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Woven heritage

If one can't visit Nalgonda, where the Ikkat tradition is said to have originated, then the next best option is to drop in at the Ikkat weaver's dwelling recreated at Dakshinachitra.

IT IS believed that the complex Ikkat weave, seen by many cultures as secret and as a symbol of auspicious purity, first saw the light of day in the Deccan region. From here, the movement of craftspersons took this most ancient "weave of the iron age" to Orissa and Gujarat and thence, via ancient sea routes to the Far East. The `Pua Iban' of Sarawak , the `Dayak Ikkat' of Indonesia, the `Mudinee Bolle' of Thailand, Turkey's `Adras' Ikkat and the many basic and vital Ikkat weaving traditions of West Africa were all part of the Ikkat route, using a universal weaving language to create harmony and beauty.

By tying and dyeing the warp or weft yarn or both, placing the yarn on the loom to coincide with mathematical precision with the exact pattern created in the weaver's mind's eye, the `illiterate' weaver would begin to weave — and slowly witness his vision come to life.

No wonder, to this day, in most Ikkat weaving cultures, the emergence of a woven Ikkat piece is considered a `miraculous revelation'!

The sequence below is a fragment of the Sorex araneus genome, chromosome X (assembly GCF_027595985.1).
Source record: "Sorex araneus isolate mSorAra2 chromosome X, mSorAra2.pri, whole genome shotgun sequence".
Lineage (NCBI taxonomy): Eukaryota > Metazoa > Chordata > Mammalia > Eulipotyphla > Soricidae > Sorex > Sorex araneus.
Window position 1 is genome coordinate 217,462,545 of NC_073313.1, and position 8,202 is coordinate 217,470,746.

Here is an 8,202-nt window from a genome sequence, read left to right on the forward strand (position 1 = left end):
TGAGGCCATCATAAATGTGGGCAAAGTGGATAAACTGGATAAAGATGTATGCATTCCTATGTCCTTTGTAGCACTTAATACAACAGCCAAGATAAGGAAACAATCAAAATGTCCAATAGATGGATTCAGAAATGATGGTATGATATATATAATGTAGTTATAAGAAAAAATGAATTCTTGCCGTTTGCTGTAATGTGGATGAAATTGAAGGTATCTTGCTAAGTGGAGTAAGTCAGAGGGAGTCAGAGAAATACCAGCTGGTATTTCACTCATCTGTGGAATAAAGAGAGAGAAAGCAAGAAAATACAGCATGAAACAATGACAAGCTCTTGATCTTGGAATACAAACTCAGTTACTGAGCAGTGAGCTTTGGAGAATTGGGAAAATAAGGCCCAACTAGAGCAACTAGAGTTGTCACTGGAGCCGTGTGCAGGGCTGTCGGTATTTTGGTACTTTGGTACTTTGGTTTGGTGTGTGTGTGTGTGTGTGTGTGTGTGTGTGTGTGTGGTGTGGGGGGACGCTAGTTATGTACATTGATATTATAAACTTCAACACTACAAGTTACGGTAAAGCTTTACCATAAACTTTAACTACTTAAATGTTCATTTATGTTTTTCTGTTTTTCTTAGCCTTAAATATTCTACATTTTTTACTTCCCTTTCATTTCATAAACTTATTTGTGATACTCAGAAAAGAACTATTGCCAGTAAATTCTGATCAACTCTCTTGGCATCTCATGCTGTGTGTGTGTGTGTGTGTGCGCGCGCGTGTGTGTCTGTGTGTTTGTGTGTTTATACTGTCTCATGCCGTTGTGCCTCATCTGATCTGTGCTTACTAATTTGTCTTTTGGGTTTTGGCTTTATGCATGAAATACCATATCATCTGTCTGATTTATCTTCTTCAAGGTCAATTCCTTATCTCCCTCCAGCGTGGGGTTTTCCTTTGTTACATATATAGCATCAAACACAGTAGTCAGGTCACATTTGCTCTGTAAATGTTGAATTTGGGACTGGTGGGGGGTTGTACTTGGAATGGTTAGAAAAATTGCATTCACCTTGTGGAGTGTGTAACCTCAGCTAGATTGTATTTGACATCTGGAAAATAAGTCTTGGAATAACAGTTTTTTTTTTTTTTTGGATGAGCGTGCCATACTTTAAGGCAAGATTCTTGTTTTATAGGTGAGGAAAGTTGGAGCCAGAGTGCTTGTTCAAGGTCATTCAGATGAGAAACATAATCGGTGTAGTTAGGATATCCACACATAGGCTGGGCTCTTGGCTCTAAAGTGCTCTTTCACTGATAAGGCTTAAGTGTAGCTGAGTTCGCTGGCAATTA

And to think that this heritage textile had its beginnings in Andhra Pradesh, perhaps in a small weaver's dwelling in Nalgonda in Waltair district! If one can't get to Nalgonda, the next best option would be to head for the newly-constructed Nalgonda weaver's dwelling in the Andhra section of Dakshinachitra.

Faithfully reproduced to the last detail and plan, from stone block and mud mortar plinth to palmyra beams and tiled roof, the Ikkat weaver's house is a fitting tribute to Andhra's rich and vibrant cotton weaving tradition.

A red-tiled, medium-sized, white washed dwelling, with an ultramarine blue wooden door, welcomes one at Dakshinachitra's Andhra section. You step directly into the main room whose spatial harmony is as soothing to the senses as the cool stone floor. An open-to-sky-light like the arrangement in the centre lets in light. There are no decorative objects in the room. A lovely spinning wheel, vegetable and other dyes and yards and whorls of dyed yarn hanging from the walls turn the room into an artist's palette. And on the right side of the room stands the very heart of the house — a large-sized loom with a craftsman at work. He weaves a `telia rumaal' and gradually the red, blue and green motifs appear almost magically "tight and close... never betraying one another", as a famous Ikkat weaving song of Indonesia goes.

The house has three small rooms at the back that includes a kitchen, with a beautiful bell metal and brass vessels in typical shapes, used traditionally in Andhra homes. The weaver's house plan is an adaptation of an agriculturist's house built in a style known locally as `Bhawante'...

For the urbanite, the Nalgonda weaver's dwelling might just open new doors to awareness — of the process by which this great textile is created, the spatial harmony which aids its creation and the intense dedication of the craftsperson who literally weaves a heritage.


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